Active Cryovolcanism on Europa?
This is an excerpt from my post on Astrobites:
Title: Active Cryovolcanism on Europa?
Authors: William B. Sparks, Britney E. Schmidt, Melissa A. McGrath, Kevin P. Hand, John .R. Spencer, Misty Cracraft, and Susana E. Deustua
First Author’s Institution: Space Telescope Science Institute
Status: Submitted, open access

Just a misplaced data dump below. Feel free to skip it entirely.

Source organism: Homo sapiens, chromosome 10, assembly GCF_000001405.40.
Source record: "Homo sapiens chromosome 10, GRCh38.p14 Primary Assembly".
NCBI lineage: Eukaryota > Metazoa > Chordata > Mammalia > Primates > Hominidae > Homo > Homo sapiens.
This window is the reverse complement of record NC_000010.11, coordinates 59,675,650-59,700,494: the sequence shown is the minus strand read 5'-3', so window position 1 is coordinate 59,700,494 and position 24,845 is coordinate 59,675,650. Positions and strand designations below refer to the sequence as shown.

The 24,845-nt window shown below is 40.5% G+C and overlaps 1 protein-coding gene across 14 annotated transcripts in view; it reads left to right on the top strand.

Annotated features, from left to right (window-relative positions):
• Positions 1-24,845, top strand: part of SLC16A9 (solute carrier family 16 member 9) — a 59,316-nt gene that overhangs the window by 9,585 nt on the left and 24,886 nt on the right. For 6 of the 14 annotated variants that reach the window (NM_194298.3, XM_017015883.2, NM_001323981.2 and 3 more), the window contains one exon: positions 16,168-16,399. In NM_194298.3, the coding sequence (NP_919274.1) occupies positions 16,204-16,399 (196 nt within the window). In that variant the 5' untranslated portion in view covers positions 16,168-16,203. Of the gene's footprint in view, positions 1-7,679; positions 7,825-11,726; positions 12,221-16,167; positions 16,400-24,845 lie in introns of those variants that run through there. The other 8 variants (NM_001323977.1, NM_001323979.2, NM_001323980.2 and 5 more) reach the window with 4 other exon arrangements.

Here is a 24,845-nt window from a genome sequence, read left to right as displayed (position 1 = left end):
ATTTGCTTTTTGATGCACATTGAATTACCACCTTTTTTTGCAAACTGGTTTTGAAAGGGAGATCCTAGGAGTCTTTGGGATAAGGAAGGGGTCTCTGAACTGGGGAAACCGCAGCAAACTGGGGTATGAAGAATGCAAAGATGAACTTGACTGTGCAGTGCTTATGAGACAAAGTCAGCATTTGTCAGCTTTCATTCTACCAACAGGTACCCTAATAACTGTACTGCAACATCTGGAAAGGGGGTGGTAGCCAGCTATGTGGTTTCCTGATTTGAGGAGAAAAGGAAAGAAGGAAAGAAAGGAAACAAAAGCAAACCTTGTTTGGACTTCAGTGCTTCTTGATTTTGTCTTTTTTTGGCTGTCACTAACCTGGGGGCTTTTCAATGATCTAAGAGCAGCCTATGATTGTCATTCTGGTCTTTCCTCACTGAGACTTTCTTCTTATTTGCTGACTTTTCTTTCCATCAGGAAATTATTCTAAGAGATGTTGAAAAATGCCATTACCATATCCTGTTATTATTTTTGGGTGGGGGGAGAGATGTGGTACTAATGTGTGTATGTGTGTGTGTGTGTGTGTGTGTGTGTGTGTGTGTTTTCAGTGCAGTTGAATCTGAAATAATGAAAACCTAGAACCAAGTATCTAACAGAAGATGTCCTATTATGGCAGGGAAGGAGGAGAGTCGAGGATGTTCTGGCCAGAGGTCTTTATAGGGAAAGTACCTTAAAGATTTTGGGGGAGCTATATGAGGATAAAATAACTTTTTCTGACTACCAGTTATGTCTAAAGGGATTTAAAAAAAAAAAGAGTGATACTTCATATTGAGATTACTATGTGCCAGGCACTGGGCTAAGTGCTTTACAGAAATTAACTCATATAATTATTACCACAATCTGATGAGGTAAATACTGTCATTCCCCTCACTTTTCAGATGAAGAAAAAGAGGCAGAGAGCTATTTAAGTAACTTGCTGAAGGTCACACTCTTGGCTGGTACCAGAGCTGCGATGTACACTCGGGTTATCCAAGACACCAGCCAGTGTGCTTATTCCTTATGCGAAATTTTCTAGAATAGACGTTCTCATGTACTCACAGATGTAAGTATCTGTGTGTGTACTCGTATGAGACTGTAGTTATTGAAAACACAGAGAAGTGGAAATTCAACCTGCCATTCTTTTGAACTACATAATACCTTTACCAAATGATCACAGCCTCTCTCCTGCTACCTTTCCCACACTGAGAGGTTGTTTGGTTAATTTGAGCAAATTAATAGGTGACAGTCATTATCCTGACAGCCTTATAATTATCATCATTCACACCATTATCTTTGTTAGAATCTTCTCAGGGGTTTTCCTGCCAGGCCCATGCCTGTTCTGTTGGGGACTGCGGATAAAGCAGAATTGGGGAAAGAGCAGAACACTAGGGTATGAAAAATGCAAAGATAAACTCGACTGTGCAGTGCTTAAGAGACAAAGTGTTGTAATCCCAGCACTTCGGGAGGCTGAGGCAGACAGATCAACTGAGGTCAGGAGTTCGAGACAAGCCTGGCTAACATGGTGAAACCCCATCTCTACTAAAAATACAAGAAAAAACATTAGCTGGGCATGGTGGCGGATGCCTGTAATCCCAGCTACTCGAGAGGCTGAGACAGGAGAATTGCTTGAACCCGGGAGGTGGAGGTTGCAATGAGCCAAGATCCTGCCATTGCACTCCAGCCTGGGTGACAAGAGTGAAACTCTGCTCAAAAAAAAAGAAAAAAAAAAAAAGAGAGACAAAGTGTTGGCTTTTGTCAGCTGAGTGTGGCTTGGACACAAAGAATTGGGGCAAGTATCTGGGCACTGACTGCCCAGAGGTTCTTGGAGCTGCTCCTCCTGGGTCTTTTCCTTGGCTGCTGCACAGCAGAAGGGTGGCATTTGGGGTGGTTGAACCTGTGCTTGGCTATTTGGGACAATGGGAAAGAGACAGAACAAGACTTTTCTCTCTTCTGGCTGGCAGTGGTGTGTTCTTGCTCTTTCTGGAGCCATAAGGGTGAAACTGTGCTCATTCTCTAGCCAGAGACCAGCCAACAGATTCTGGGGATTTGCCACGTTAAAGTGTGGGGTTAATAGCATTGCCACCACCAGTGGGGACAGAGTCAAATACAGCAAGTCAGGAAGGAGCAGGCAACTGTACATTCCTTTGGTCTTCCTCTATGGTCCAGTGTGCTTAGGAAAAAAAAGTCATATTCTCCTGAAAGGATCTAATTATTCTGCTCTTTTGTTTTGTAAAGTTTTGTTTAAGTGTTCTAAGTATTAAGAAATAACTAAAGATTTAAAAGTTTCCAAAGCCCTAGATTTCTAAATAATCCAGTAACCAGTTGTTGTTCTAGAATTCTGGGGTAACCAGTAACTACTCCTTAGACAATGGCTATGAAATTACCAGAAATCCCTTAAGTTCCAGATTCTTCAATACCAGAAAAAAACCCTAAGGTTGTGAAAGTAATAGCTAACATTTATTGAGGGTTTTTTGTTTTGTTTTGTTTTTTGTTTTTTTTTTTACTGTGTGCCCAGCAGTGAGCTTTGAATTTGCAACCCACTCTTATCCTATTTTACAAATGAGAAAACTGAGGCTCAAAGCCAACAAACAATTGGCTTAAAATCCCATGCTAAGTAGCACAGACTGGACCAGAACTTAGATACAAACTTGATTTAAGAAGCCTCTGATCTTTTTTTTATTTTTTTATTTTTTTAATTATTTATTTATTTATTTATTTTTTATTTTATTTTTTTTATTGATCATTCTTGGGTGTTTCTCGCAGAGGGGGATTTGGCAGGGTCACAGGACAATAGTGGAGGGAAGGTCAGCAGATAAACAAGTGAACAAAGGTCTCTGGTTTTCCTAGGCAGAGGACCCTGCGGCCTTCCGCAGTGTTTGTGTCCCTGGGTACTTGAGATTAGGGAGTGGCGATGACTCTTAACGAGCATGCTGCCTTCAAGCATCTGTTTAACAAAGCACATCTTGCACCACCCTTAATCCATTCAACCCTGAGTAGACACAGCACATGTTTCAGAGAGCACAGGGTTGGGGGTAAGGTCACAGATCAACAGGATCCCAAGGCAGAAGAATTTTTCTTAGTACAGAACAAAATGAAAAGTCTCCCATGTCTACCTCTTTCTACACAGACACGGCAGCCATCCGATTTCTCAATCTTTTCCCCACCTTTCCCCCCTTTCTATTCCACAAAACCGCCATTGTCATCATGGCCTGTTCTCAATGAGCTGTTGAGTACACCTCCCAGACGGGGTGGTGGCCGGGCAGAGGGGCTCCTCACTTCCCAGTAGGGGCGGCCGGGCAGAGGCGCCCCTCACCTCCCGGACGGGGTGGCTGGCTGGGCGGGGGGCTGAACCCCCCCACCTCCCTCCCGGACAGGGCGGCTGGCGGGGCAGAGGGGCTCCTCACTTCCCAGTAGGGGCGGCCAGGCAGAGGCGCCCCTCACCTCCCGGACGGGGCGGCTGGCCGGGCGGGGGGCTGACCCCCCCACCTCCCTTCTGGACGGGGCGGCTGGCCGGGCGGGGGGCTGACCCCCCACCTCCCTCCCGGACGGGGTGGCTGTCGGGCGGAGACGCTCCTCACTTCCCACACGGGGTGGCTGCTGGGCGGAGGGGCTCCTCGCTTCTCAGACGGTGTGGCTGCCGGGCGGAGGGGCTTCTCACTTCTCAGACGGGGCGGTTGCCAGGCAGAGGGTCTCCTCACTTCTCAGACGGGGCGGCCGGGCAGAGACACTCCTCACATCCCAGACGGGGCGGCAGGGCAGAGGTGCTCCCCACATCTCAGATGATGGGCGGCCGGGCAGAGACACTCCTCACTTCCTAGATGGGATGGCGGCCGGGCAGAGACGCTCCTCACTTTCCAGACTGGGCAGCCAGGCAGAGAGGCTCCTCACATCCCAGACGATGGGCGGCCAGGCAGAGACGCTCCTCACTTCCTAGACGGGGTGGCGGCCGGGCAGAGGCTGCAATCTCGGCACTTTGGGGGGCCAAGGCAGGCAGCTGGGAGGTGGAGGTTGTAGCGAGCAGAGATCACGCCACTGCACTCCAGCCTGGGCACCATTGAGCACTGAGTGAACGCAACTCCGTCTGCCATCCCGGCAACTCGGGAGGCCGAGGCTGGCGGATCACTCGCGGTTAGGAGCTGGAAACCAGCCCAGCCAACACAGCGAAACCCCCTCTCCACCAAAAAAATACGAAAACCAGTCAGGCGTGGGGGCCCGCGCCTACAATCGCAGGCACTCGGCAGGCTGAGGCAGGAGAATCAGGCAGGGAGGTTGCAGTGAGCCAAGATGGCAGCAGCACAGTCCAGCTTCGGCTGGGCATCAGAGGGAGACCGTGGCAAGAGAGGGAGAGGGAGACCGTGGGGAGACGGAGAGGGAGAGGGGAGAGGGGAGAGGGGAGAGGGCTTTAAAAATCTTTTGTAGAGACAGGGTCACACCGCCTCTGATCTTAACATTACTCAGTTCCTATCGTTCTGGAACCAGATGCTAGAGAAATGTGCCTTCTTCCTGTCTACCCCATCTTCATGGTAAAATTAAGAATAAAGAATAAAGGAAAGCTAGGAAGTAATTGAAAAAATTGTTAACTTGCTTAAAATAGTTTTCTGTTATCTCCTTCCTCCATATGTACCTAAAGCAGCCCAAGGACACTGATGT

Europa, one of Jupiter’s Galilean moons, is one of the most exciting places in the search for alien life in our solar system, rivaling both Mars and Saturn’s moon Enceladus. Underneath a 15-25 km surface layer of ice, Europa very likely has a thick (~100 km) ocean of salty water with a rocky seafloor. Chemical reactions on the icy surface caused by high-energy particles from Jupiter’s radiation belts could provide some of the essential ingredients for life, but only if this material could somehow reach the liquid water beneath it. These geological properties make Europa a prime candidate for potential alien life.